He looks up and smiles at his interviewer, proud to explain.

“Just as they used canaries in coal mines to test the air quality, we have these fish here in our treated water to test the quality of it.”

The goldfish are as big as sausages.

“The koi are the larger ones,” he says, pointing to fish the size of oven mitts.

Both types of fish appear healthy — and aside from the teasing, apparently quite happy — swimming and splashing in water cleaned with state-of-the art technology.

“If we were given an order to remove chloride from our water, we wanted to have the right technology in place,” Rapp said, standing up from the pond and looking over his shoulder at the new water-purifying plant.

The water leaving here travels downstream to more Ventura County farms.

Fillmore’s filter
In 2000, strawberries replaced lemons as the No. 1 cash crop in Ventura County.

Five years ago, strawberries’ value as the new top crop totaled $328.6 million.

And strawberries are particularly susceptible to chloride in the water, farmers say.

Between Oct. 28, 2004, and June 30, 2008, chloride levels in water discharged into the Santa Clara River at Fillmore exceeded interim chloride limits granted by the board of 187 milligrams per liter.

The resulting fines were for a variety of chemicals released in effluent, and chloride was one of them.

“If we hadn’t had that limit for the interim — and they did the analysis — we would have had a lot more chloride violations,” Rapp said.

As it turned out, the violations that were cited by the board netted Fillmore a fine of $231,000.

“The regional board has allowed us payment over three years,” Rapp said.

Fillmore built the $69 million water recycling plant last year as part of a an order imposed by the Los Angeles Regional Water Quality Control Board.

The decision to build came in response to revised, more stringent limitations on wastewater discharge set by the regional board.

If it had failed to comply with any provisions of the order, Fillmore would have likely been hit with fines of at least $3,000 a day for each day of non-compliance.

City officials decided it was better to pay to build the plant — with an estimated annual operating cost of $1.75 million, according to the town’s 2008-2009 audit — than to pay an escalating fine.

The cost is borne by Fillmore residents.

Financing the Fillmore plant
The city issued $57.4 million in revenue bonds to help finance the capital improvement costs, its audit reveals.

Paying off the debt is expected to occur through user fee increases and through new development fees over the life the 40-year bond issue.

On July 1, 2009, city leaders hiked the residential rate sewage user rate from $72 to $80. Now, they want to increase it again to $82.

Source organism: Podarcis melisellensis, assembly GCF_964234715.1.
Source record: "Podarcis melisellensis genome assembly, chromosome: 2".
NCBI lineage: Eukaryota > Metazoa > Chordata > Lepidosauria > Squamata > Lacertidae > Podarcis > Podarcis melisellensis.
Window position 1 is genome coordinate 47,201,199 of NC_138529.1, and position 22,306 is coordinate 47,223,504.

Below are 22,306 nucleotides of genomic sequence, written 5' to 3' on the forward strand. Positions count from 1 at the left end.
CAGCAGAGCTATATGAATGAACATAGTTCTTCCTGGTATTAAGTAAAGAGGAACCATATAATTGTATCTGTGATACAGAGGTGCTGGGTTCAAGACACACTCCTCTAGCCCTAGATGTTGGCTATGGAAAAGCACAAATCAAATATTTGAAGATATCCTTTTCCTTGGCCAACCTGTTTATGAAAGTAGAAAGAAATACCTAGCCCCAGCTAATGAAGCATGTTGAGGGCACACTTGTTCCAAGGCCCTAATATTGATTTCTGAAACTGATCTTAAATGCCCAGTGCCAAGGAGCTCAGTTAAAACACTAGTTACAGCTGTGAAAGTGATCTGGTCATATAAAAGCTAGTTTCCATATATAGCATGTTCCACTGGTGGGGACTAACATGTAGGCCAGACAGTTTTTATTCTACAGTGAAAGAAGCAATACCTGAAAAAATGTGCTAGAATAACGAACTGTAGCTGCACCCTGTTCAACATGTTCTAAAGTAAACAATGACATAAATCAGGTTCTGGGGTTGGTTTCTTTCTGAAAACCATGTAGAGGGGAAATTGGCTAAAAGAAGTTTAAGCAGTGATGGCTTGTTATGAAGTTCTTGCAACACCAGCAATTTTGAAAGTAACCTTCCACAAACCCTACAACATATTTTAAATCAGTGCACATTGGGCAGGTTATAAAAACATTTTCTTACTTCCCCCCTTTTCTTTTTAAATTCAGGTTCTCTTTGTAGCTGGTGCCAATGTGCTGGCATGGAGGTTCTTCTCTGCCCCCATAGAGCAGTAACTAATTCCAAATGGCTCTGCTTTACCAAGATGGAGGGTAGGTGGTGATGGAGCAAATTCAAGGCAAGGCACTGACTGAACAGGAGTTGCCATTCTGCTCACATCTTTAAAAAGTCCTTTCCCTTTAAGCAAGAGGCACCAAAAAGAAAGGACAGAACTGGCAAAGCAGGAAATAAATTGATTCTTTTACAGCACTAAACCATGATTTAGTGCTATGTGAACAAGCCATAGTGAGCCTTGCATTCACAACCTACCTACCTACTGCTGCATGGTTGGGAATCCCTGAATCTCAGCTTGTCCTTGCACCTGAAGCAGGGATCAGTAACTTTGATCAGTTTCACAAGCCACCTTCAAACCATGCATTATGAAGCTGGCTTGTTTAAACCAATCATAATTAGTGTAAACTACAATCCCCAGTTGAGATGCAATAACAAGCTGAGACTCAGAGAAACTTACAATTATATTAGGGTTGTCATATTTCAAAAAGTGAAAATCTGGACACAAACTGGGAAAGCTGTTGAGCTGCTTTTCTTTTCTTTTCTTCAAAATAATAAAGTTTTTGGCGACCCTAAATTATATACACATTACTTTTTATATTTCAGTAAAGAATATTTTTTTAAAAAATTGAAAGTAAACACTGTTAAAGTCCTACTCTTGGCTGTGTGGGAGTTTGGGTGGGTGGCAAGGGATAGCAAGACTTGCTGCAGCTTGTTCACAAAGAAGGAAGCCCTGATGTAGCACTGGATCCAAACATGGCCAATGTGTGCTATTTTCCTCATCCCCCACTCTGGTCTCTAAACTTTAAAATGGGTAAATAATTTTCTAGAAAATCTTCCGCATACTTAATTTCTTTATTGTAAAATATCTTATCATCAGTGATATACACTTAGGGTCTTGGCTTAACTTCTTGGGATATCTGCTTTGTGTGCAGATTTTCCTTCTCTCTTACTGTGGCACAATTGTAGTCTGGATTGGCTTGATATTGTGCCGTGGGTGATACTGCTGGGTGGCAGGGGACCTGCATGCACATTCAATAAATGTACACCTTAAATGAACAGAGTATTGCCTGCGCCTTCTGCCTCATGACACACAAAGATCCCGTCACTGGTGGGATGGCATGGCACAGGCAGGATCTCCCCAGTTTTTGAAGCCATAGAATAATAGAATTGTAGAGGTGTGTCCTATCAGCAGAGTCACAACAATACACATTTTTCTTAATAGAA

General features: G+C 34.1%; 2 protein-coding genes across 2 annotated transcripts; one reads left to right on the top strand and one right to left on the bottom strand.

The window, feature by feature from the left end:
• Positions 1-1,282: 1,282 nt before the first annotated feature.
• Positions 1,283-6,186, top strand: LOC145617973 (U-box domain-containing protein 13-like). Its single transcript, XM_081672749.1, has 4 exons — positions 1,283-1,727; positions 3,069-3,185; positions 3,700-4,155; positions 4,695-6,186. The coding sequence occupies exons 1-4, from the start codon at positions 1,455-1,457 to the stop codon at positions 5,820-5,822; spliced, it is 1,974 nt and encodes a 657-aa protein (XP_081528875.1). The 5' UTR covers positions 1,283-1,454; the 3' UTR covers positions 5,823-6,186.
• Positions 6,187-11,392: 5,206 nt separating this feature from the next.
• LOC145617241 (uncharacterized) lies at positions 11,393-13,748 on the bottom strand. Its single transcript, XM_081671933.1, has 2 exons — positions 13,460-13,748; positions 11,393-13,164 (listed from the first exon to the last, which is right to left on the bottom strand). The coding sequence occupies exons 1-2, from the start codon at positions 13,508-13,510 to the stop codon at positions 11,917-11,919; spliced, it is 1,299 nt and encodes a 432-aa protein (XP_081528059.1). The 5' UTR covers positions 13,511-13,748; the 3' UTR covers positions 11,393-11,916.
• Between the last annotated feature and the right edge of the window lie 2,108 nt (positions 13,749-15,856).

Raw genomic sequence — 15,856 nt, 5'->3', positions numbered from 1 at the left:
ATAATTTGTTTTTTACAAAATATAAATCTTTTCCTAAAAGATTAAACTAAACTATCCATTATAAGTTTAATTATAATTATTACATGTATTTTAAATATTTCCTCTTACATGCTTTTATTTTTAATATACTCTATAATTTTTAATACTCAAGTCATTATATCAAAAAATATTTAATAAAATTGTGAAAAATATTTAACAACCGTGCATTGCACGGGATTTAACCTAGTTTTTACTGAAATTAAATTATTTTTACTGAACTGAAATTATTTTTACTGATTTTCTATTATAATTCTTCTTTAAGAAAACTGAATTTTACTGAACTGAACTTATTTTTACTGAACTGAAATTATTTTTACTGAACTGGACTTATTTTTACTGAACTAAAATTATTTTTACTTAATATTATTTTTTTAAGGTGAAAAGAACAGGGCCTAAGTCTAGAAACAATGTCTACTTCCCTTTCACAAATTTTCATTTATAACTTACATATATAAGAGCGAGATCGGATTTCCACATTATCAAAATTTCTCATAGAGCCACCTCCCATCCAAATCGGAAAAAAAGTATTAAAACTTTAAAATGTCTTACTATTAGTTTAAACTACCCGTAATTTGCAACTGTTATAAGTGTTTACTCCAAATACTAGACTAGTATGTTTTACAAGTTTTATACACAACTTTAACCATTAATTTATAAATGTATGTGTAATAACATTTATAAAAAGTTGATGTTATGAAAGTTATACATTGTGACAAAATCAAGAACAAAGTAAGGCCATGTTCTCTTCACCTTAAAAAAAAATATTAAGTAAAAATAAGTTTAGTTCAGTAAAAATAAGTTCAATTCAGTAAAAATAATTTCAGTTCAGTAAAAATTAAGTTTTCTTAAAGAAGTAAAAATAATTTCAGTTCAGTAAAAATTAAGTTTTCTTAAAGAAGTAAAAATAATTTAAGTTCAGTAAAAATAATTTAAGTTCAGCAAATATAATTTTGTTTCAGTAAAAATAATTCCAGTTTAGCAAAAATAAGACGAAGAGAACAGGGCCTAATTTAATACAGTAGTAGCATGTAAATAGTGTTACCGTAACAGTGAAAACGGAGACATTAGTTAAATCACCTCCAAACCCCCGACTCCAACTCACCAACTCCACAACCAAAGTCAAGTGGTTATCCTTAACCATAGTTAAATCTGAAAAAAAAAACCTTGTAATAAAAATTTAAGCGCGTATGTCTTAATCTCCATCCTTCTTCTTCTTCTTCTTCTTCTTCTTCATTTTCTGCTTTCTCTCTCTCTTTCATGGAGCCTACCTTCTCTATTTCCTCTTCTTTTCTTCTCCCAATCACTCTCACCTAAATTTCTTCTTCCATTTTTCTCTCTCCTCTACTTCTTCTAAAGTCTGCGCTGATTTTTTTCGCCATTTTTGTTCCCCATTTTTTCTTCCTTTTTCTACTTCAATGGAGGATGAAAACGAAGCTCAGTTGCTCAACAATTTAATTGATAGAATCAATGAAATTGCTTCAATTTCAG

On Sept. 15, Fillmore ratepayers will get a chance to rally against proposed rate hikes, just as their neighbors in Santa Clarita did last month.

At least 34,000 signatures were needed to kill the proposed rate hikes representing at least half of all Santa Clarita Valley homeowners with sewer hookups.

That magic number in Fillmore is reached with 2,000 signatures.

As it turned out, the Santa Clarita Valley Sanitation District board voted to delay consideration of the rate hike until spring.

The required 34,000 protest signatures were not collected.

Fillmore sees the fight in simple terms.

“The choice you have is you either pay it or override the state’s ruling,” Rapp said.

“If Santa Clarita sends more salt down the river, it raises our chloride levels and could put us out of compliance. Fillmore ratepayers would, again, be hit.

“So everybody needs to do their part.”
Continuing our cruise downstream along the Santa Clara River, The Signal found still more towns doing their part.

Santa Paula
In 2007, within a year of the state water board’s Office of Enforcement creation, Santa Paula faced a water board fine of $8 million.

The Los Angeles Regional Water Quality Control Board — the same one that rules on Santa Clarita Valley issues — fined Santa Paula after it found the town’s water treatment plant was discharging polluted water.

Between Jan. 1, 2000, and March 31, 2007, Santa Paula racked up more than 2,800 violations.

With a population of about 28,000 and a median household income of $41,000, the looming fines threatened to be disastrous.

An agreement was reached in May 2007 reducing Santa Paula’s fines as long as the town built a new water-recycling plant.

Santa Paula still has to shell out $350,000 to pay the reduced fine.

However, it didn’t have to pay a single penny for any of the new plant’s up-front capital costs.

In May 2008, a company called Santa Paula Water LLC received a state contract to build the town’s new plant.

In May 2010 the plant began treating water seven months ahead of schedule.

It became the first treatment plant to be built under California’s Government Code 5956 promoting private investment directed at improving the infrastructure of aging towns and cities.

The city’s original plant blamed for releasing polluted water had been built in 1939.

Gubernatorial candidate Meg Whitman was there for the official opening of the new plant last May.